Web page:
Doran v. The Fresh Mkt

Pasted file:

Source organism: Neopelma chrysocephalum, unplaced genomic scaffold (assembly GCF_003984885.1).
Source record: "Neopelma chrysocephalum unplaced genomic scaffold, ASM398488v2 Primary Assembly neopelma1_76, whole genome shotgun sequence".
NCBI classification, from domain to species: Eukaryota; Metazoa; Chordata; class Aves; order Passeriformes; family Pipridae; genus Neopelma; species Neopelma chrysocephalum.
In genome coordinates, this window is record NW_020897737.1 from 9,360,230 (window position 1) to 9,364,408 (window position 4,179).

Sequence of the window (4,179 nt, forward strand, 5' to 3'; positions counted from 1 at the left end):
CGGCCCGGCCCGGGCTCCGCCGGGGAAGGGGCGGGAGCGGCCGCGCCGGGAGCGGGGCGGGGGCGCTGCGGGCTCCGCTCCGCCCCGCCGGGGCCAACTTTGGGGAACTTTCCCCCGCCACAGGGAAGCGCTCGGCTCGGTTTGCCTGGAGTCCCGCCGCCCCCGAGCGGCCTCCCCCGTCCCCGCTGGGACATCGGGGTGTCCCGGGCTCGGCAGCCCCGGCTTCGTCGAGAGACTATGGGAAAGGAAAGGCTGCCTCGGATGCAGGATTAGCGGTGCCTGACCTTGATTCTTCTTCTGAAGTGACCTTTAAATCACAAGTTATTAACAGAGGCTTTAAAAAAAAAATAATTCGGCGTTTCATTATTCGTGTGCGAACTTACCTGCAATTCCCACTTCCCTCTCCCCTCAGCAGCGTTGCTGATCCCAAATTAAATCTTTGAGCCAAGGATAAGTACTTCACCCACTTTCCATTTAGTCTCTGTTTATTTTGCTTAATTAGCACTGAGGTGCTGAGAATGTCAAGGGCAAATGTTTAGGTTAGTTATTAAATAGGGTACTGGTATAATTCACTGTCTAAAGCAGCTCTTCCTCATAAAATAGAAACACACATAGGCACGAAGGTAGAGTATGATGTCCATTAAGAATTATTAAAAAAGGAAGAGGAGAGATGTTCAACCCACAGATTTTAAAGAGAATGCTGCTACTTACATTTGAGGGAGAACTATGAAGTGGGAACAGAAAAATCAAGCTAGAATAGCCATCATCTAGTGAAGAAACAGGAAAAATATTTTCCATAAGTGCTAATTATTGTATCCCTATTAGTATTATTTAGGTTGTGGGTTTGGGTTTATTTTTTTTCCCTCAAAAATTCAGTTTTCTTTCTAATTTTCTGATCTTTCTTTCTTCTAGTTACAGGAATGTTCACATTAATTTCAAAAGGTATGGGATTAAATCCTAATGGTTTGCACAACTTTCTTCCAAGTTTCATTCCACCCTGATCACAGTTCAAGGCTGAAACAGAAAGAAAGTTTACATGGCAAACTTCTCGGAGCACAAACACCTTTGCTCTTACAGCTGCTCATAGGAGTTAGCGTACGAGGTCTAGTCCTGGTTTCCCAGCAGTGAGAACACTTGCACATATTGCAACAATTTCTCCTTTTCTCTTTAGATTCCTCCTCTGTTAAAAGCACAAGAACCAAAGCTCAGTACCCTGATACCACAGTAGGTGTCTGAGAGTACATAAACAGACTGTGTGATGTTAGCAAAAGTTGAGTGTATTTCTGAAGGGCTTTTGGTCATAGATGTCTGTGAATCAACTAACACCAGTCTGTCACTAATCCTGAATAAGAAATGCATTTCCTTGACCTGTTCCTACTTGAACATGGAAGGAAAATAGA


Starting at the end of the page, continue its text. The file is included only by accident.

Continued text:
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An unpublished opinion of the North Carolina Court of Appeals does not constitute controlling legal authority. Citation is disfavored, but may be permitted in accordance with the provisions of Rule 30(e)(3) of the North Carolina Rules of Appellate Procedure. IN THE COURT OF APPEALS OF NORTH CAROLINA No. COA17-836 Filed: 3 April 2018 North Carolina Industrial Commission, I.C. No. 15-031965 DENNIS W. DORAN, Employee, Plaintiff, v. THE FRESH MARKET, INC, Employer, XL INSURANCE CO. (GALLAGHER BASSETT SERVICES, INC., Administrator), Carrier, Defendants. Appeal by Defendants from Opinion and Award entered 18 April 2017 by the Full North Carolina Industrial Commission. Heard in the Court of Appeals 30 November 2017. The Bollinger Law Firm, PC, by Bobby L. Bollinger, Jr., for Plaintiff-Appellee. Cranfill Sumner & Hartzog LLP, by David A. Rhoades and Walter M. Dennis, for Defendants-Appellants. INMAN, Judge. The Fresh Market, Inc. and XL Insurance Co. (“Defendants”) appeal from an Opinion and Award of the Full Commission of the North Carolina Industrial Commission (the “Commission”) awarding Dennis W. Doran (“Mr. Doran”) worker’s DORAN V. THE FRESH MARKET Opinion of the Court compensation benefits for an on-the-job injury. After careful review, we affirm the decision of the Commission. I. FACTUAL AND PROCEDURAL HISTORY On 3 July 2015, Mr. Doran was working as a cheese specialist at a Fresh Market in Charlotte, North Carolina. Shortly after noon, Mr. Doran entered the store’s walk-in cooler to unload the day’s delivery of cheeses from a shipping pallet and onto the cooler’s shelving. At the bottom of the items stacked on the pallet was a large box of cheddar cheese. The box did not have a weight printed on it, and the pallets themselves were arranged in an unusual way, resulting in less maneuverable space inside the cooler than usual. Mr. Doran looked at the box and believed it was light enough for him to lift and move without difficulty, and, as he picked it up, did not believe he needed assistance moving the cheese to the shelf. However, as he was maneuvering to place the cheese on the shelf, Mr. Doran heard a snap and felt a sharp pain in his right shoulder and arm. Mr. Doran immediately left the cooler and reported the injury to his supervisor, Kelley McKinney (“Ms. McKinney”). Mr. Doran’s injury was later diagnosed as a proximal biceps tear, a torn rotator cuff, and impingement with AC arthrosis (the “Injury”), requiring surgery, injections, and physical therapy to treat. As a result of the Injury, Mr. Doran suffered a partial loss in wage earning capacity, incurred medical costs in the course of treatment, and retains a fifteen percent permanent partial disability in his right arm. -2- DORAN V. THE FRESH MARKET Opinion of the Court At the time of the Injury, Mr. Doran had been employed as a cheese specialist for roughly nine weeks after transferring from his earlier position as a deli clerk. He had never lifted a cheese shipment weighing more than twenty pounds unassisted, and most of the cheeses he lifted weighed between five and fifteen pounds. Those he lifted frequently weighed between five and ten pounds. Mr. Doran testified that the box was the heaviest thing he had lifted as a cheese specialist and “significantly heavier” than anything else he had lifted in that position. Indeed, this particular kind of cheese was shipped in blocks weighing approximately forty pounds, with the exact weight of any given shipment varying by a few pounds. Mr. Doran had never before ordered or picked up this product. Though The Fresh Market’s written job description for a cheese specialist disclosed that the job required “frequent lifting of 0-10 pounds and occasional lifting of more than 50 pounds[,]” Mr. Doran had not seen the job description at the time of the Injury and testified that it did not match the duties expected of a cheese specialist in practice. Mr. Doran sought worker’s compensation benefits. Defendants denied his claim. He requested a hearing, which proceeded on 15 March 2016. Deputy Commissioner Hullender entered an opinion and award on 12 July 2016 denying Mr. Doran’s claim, which Mr. Doran appealed to the Commission. -3- DORAN V. THE FRESH MARKET Opinion of the Court On 18 April 2017, the Commission entered an opinion and award awarding Mr. Doran compensation. In its order, the Commission made the following findings of fact: 3. As cheese specialist, [Mr. Doran] was responsible for inventory and ordering cheese approximately three times per week. The typical order would include boxes of cheese ranging in weight from 5 to 20 pounds. [Mr. Doran] testified that most of the cheeses he handled weighed between 5 and 15 pounds. However, every 6 to 8 weeks a large block of cheddar cheese weighing 35 to 40 pounds had to be ordered. ... 5. [Ms. McKinney] . . . testified that the routine cheese orders that [Mr. Doran] would make three times a week involved cheese weighing 5 to 20 pounds. . . . [Mr. Doran’s] testimony was consistent with that of Ms. McKinney, in that he testified that the cheeses he ordered on a frequent basis weighed between 5 and 10 pounds, and that most of the cheese that was ordered weighed “well under 25 pounds.” ... 7. While [Mr. Doran] could not state with certainty how heavy the box of cheese was, he testified that it was “one of [the] heaviest things that I had lifted by myself in that cooler.” The weight of the box was not indicated on the outside of the box. Ms. McKinney confirmed [Mr. Doran] was lifting a box of cheddar cheese that typically weighs 35 to 40 pounds. She further testified that . . . it could very well be that July 3, 2015 was the first time [Mr. Doran] had unloaded a box of that weight. ... -4- DORAN V. THE FRESH MARKET Opinion of the Court 12. . . . [Mr. Doran’s] work routine of lifting cheese which usually weighed 5 to 10 pounds was interrupted when he had to lift a box of cheddar cheese which was heavier than usual. . . . [H]is usual work routine up to that point had not required him to lift cheese as heavy as the box of cheese he was lifting when he injured his right arm. Because the cheese he was lifting was heavier than usual, [Mr. Doran] was not carrying on his usual tasks in the usual way when his injury occurred. The Commission also made the following conclusion of law: 3. [Mr. Doran’s] usual work routine involved lifting and moving boxes of cheese but the fact that his job duties included occasionally lifting up to 50 pounds is not dispositive. . . . [Mr. Doran] was unfamiliar with the 35- to 40-pound block of cheddar cheese he lifted on July 3, 2015 and the box was heavier than any other box of cheese [Mr. Doran] had lifted before, thus resulting in an interruption of [Mr. Doran’s] regular work routine and the introduction of a box that was heavier than expected and heavier than usual. Defendants timely appealed, and argue before this Court that Mr. Doran did not suffer a compensable “injury by accident” within the meaning of the workers’ compensation statute. N.C. Gen. Stat. § 97-2(6) (2015). II. ANALYSIS A. Standard of Review Our Supreme Court has neatly delineated the function of the Commission and the standard of review applicable to this Court as follows: “(1) the full Commission is the sole judge of the weight and credibility of the evidence, and (2) appellate courts reviewing Commission decisions are limited to reviewing whether any competent -5- DORAN V. THE FRESH MARKET Opinion of the Court evidence supports the Commission’s findings of fact and whether the findings of fact support the Commission’s conclusions of law.” Deese v. Champion Int’l Corp., 352 N.C. 109, 116, 530 S.E.2d 549, 553 (2000). Unchallenged findings are binding on appeal, Allred v. Exceptional Landscapes, Inc., 227 N.C. App. 229, 233, 743 S.E.2d 48, 53 (2013), while challenged findings “are conclusive on appeal when supported by competent evidence . . . even [if] there is evidence to support a contrary finding[,]” Morrison v. Burlington Industries, 304 N.C. 1, 6, 282 S.E.2d 458, 431 (1981). “The evidence tending to support plaintiff’s claim is to be viewed in the light most favorable to plaintiff, and plaintiff is entitled to the benefit of every reasonable inference to be drawn from the evidence.” Adams v. AVX Corp., 349 N.C. 676, 681, 509 S.E.2d 411, 414 (1998). The Commission’s conclusions of law are subject to de novo review. Johnson v. Herbie’s Place, 157 N.C. App. 168, 171, 579 S.E.2d 110, 113 (2003). B. Injury by Accident In order for a workers’ compensation claim to be compensable, “a claimant must prove three elements: (1) [that] the injury was caused by an accident; (2) that the injury arose out of the employment; and (3) that the injury was sustained in the course of employment.” Clark v. Wal-Mart, 360 N.C. 41, 43, 619 S.E.2d 491, 492 (2005) (internal citation and quotation marks omitted). As to the first element, an accident is “an unlooked for and untoward event which is not expected or designed by the person who suffers the injury.” Hensley v. Farmers Fed’n Coop., 246 N.C. 274, -6- DORAN V. THE FRESH MARKET Opinion of the Court 278, 98 S.E.2d 289, 292 (1957). “The elements of an ‘accident’ are the interruption of the routine of work and the introduction thereby of unusual conditions likely to result in unexpected consequences. Of course, if the employee is performing his regular duties in the ‘usual and customary manner,’ and is injured, there is no ‘accident[.]’ ” Porter v. Shelby Knit, Inc., 46 N.C. App. 22, 26, 264 S.E.2d 360, 363 (1980) (internal citations omitted). Defendants’ challenges fall into two general categories: (1) the Commission’s findings of fact as to Mr. Doran’s usual work routine, his familiarity with the box of cheese, and the unusual weight of the box are either unsupported by the evidence or insufficient; and (2) the Commission’s conclusions of law as to whether Mr. Doran’s work routine was interrupted and unusual conditions were present are either not supported by sufficient findings or are contrary to law. We address each category of argument in turn. C. The Commission Made Necessary Findings Supported By the Evidence Defendants first argue that the Commission failed to make a necessary finding as to what constituted Mr. Doran’s work routine. But the very next sentence in their brief acknowledges the Commission’s finding of fact 12 that Mr. Doran’s work routine was “lifting cheese which usually weighed 5 to 10 pounds.” We also note that conclusion of law 3 in the opinion and award includes the factual finding that “[Mr. Doran’s] usual work routine involved lifting and moving boxes of cheese[.]” -7- As DORAN V. THE FRESH MARKET Opinion of the Court acknowledged by Defendants in their brief, portions of conclusion of law 3 “recite some facts that, if supported by competent evidence of record, could arguably be construed as findings[,]” and any findings in conclusion of law 3 that are so supported are binding on appeal. See, e.g., Rolan v. N.C. Dept. of Agriculture and Consumer Services, 233 N.C. App. 371, 380, 756 S.E.2d 788, 794 (2014) (reviewing the factual portions of a mixed finding of fact and conclusion of law by the Commission under the competent evidence standard). Because the order and award on its face contains findings as to Mr. Doran’s usual work routine, we reject Defendants’ argument that the Commission failed to make such findings. Defendants next argue that finding of fact 12 contradicts the Commission’s finding of fact 3, as the latter states that Mr. Doran’s “typical order would include boxes of cheese ranging in weight from 5 to 20 pounds [and] . . . most of the cheeses he handled weighed between 5 and 15 pounds” while the former states “his [usual] work routine [consisted] of lifting cheese which usually weighed 5 to 10 pounds . . . .” There is no contradiction in these findings, however, as it is possible that: (1) Mr. Doran usually ordered cheeses of a certain weight; (2) that of the various kinds of cheese he lifted, most weighed between five and fifteen pounds; and (3) the cheeses he usually lifted weighed between five and ten pounds. All three of these statements can be true without contradiction, and we fail to see how Defendants’ reference to -8- DORAN V. THE FRESH MARKET Opinion of the Court finding of fact 3 serves to defeat finding of fact 12. As a result, we reject this argument. As for finding of fact 12 and the mixed findings of fact in conclusion of law 3 establishing Mr. Doran’s usual work routine, we hold that there is sufficient evidence in the record to support them. Mr. Doran testified that the pallet was typically loaded with boxes of various weights, including some “two and a half pound[ boxes], . . . a lot of five-pound boxes” of crumbled cheese, five-pound boxes of deli cheeses, and some remaining boxes weighing “[no] more than probably fifteen to twenty pounds.” He further testified that of those boxes he unpacked from pallets, “most of the cheese is well under twenty-five pounds . . . and the cheese that I use on a frequent basis was between five and ten pounds.” This evidence supports those facts found by the Commission in finding of fact 12; even if it did not, Defendants do not challenge findings of fact 3 and 5, which establish those same facts. Defendants also challenge the sufficiency of the evidence supporting findings that the box of cheddar was heavier than usual and heavier than expected, and that lifting a box of this weight was not within Mr. Doran’s usual work routine. As noted supra, Mr. Doran testified as to the weight of cheeses he commonly encountered. He further testified to his unfamiliarity with the box of cheese in question, stating “[i]t was the first time that I actually had purchased it and was moving it from one spot to another.” As for the anticipated weight of the box, Defendants do not challenge -9- DORAN V. THE FRESH MARKET Opinion of the Court the Commission’s finding that the weight was not printed on the box itself, and Mr. Doran testified that he did not think the box was too heavy to lift unassisted when he looked at it and picked it up. While Defendants argue that Mr. Doran should have known the weight of the cheese because he ordered it and the invoice stated its weight, there was no evidence introduced that Mr. Doran ever saw the invoice prior to lifting the cheese, and Ms. McKinney could not state with certainty whether the vendor guide used for ordering listed a weight. Finally, Mr. Doran testified that the box “was significantly heavier than what I had lifted before,” and that the heaviest thing he had lifted as a cheese specialist was “nothing other than . . . that box we’re talking about now.” This evidence is sufficient to support the Commission’s findings that the box was heavier than those usually lifted by Mr. Doran and heavier than expected, and that lifting this box was not within Mr. Doran’s usual work routine. Defendants argue that if we affirm the Commission, our holding will lead to an absurd result. Specifically, they assert that such a holding would mean that “any time an employee was injured performing a task for the first time, the injury would automatically be compensable. In addition, an employee’s ‘routine’ would expand each time he performed a new task. On the other hand, a new employee would basically have no regular routine.” This is not an absurd result at all, however, and, - 10 - DORAN V. THE FRESH MARKET Opinion of the Court with the exception of Defendants’ “new employee” analogy, has been the law of this state for more than three decades: New conditions of employment to which an employee is introduced and expected to perform regularly do not become a part of an employee’s work routine until they have in fact become routine. . . . New conditions of employment cannot become an employee’s ‘regular course of procedure’ or ‘established sequence of operations’ until the employee has gained proficiency performing in the new employment and become accustomed to the conditions it entails. Gunter v. Dayco Corp., 317 N.C. 670, 675, 346 S.E.2d 395, 398 (1986) (citation omitted). In Gunter, the plaintiff was a white-collar employee of the defendant who was given the option of being laid off or transferring to a factory job molding hoses. Id. at 671, 346 S.E.2d at 396. The plaintiff elected to transfer to the factory job and, on his third day in the new position, ruptured a tendon. Id. at 671, 346 S.E.2d at 396. The Supreme Court held that because “plaintiff’s new working conditions had not become part of his work routine at the time of his injury[,]” his claim was compensable. Id. at 675, 346 S.E.2d at 398. The defendant advanced a similar argument regarding the usual work routines of new employees that Defendants advance here; in response, the Supreme Court wrote: The Workers’ Compensation Act should be liberally construed to effectuate its purpose to provide compensation for injured employees and its benefits should not be denied by a narrow, technical and strict construction. The analogy defendant asks us to make between plaintiff and a new - 11 - DORAN V. THE FRESH MARKET Opinion of the Court employee injured under similar circumstances would require us to construe the Act in the most narrow way to plaintiff’s detriment, which we decline to do. Id. at 676-77, 346 S.E.2d at 399. Here, Mr. Doran was a former deli clerk with The Fresh Market and was transferred to his position as a cheese specialist. Though Mr. Doran’s new duties included lifting the box of cheese that caused the Injury, he had never lifted an order of such weight before and was unfamiliar with this kind of bulk shipment. The box was heavier than usual and had not become part of his usual routine. Id. at 675, 346 S.E.2d at 398. As a result, Defendants’ argument is without merit and, like the Supreme Court in Gunter, we decline to look beyond the facts of this case to Defendants’ “new employee” analogy. Id. at 676-77, 346 S.E.2d at 399. B. The Commission Did Not Err In Its Conclusions of Law The Commission made a mixed finding of fact and conclusion of law in conclusion of law 3 that “the box was heavier than any other box of cheese Plaintiff had lifted before, thus resulting in an interruption of [Mr. Doran’s] regular work routine and the introduction of a box that was heavier than expected and heavier than usual.” It made a similar mixed finding of fact and conclusion of law in finding of fact 12, which states Mr. Doran’s “work routine of lifting cheese which usually weighed 5 to 10 pounds was interrupted when he had to lift a box of cheddar cheese which was heavier than usual.” Defendants contend that, contrary to the conclusion - 12 - DORAN V. THE FRESH MARKET Opinion of the Court reached by the Commission, Mr. Doran’s routine was not interrupted, as his usual work routine included lifting boxes of cheese. The Commission’s conclusion that lifting the cheese interrupted Mr. Doran’s work routine was supported by the Commission’s findings, including the finding that he had never lifted a box of this weight before. Gunter, 317 N.C. at 675, 346 S.E.2d at 398. Further, lifting a box that “was heavier than expected and heavier than usual” can constitute an interruption in an employee’s usual lifting work routine leading to an unforeseen event and accident. See, e.g., Gladson v. Piedmont Stores/Scotties Discount Drug Store, 57 N.C. App. 579, 580-81, 292 S.E.2d 18, 19 (1982) (“The work routine, the lifting of lighter crates, was interrupted by introduction of a crate heavier than expected and heavier than usual. This created an unusual condition, an unforeseen event, likely to result in unexpected consequences. The Commission was thus warranted in concluding as a matter of law that plaintiff suffered an injury ‘by accident.’ ” (citations omitted)). The Commission’s factual findings that lifting the box was not in Mr. Doran’s work routine because the box was both heavier than usual and heavier than expected is supported by competent evidence in the record. As a result, we hold that the Commission’s conclusion of law that Mr. Doran’s work routine was interrupted is supported by sufficient findings. - 13 - DORAN V. THE FRESH MARKET Opinion of the Court We also hold that the Commission’s conclusion that the unusual and unexpected weight of the box of cheese constituted an “unusual condition” resulting in an injury by accident is supported by sufficient findings. Unchallenged finding of fact 3 states that “every 6 to 8 weeks a large block of cheddar cheese weighing 35 to 40 pounds had to be ordered[,]” and the mixed factual findings in conclusion of law 3 state that “[Mr. Doran] was unfamiliar with the 35- to 40-pound box of cheddar cheese he lifted on July 3, 2015 and the box was heavier than any other box of cheese [he] had lifted before[.]” The conclusion of law ends by noting that the “box . . . was heavier than expected and heavier than usual.” The Commission therefore made findings that the box of cheese was 35 to 40 pounds, that Mr. Doran was unfamiliar with the box, that he had never lifted a box of that weight before, and that the box was heavier than usual. These findings are sufficient to support the Commission’s conclusion that the weight of the box in question constituted an “unusual condition” and “unforeseen event[.]” We acknowledge, but are unpersuaded by, Defendants’ argument that these conclusions reached by the Commission are contrary to North Carolina law based on this Court’s decisions in Reams v. Burlington Industries, 42 N.C. App. 54, 57, 255 S.E.2d 586, 588 (1979) and Dyer v. Mack Foster Poultry & Livestock, Inc., 50 N.C. App. 291, 293-94, 273 S.E.2d 321, 323 (1981). In those cases, we held that no compensable injury by accident occurred when employees were hurt while engaged - 14 - DORAN V. THE FRESH MARKET Opinion of the Court in their usual tasks of lifting goods, albeit in greater volumes than was typical. Reams, 42 N.C. App. at 57, 255 S.E.2d at 588 (holding no accident occurred where the plaintiff was injured after lifting 100 bales of cloth in a day when he typically lifted 30 in a day); Dyer, 50 N.C. App. at 293-94, 273 S.E.2d at 323 (holding no accident occurred where the plaintiff was injured after lifting more cases of eggs in a day than was typical). Repetition of tasks is different than increased weight. In Reams we explained that the number of bales lifted by the plaintiff was not an unforeseen event, but that “evidence . . . [of] exceptional weight . . . would constitute an ‘unlooked for or untoward event’ or a ‘fortuitous cause.’ ” 42 N.C. App. at 57, 255 S.E.2d at 588 (emphasis added). Reams and Dyer are therefore inapposite. III. CONCLUSION The Commission made findings as to Mr. Doran’s usual work routine, his unfamiliarity with the box of cheese in question, and the box’s unexpected weight. It further found that the box was heavier than those usually lifted, and that Mr. Doran had never lifted a box of that weight before. These findings are supported by sufficient evidence and, consistent with North Carolina law, support the Commission’s conclusions of law that Mr. Doran suffered an injury by accident. We therefore affirm the opinion and award of the Commission. AFFIRMED. Judges HUNTER and BERGER concur. - 15 - DORAN V. THE FRESH MARKET Opinion of the Court Report per Rule 30(e). - 16 -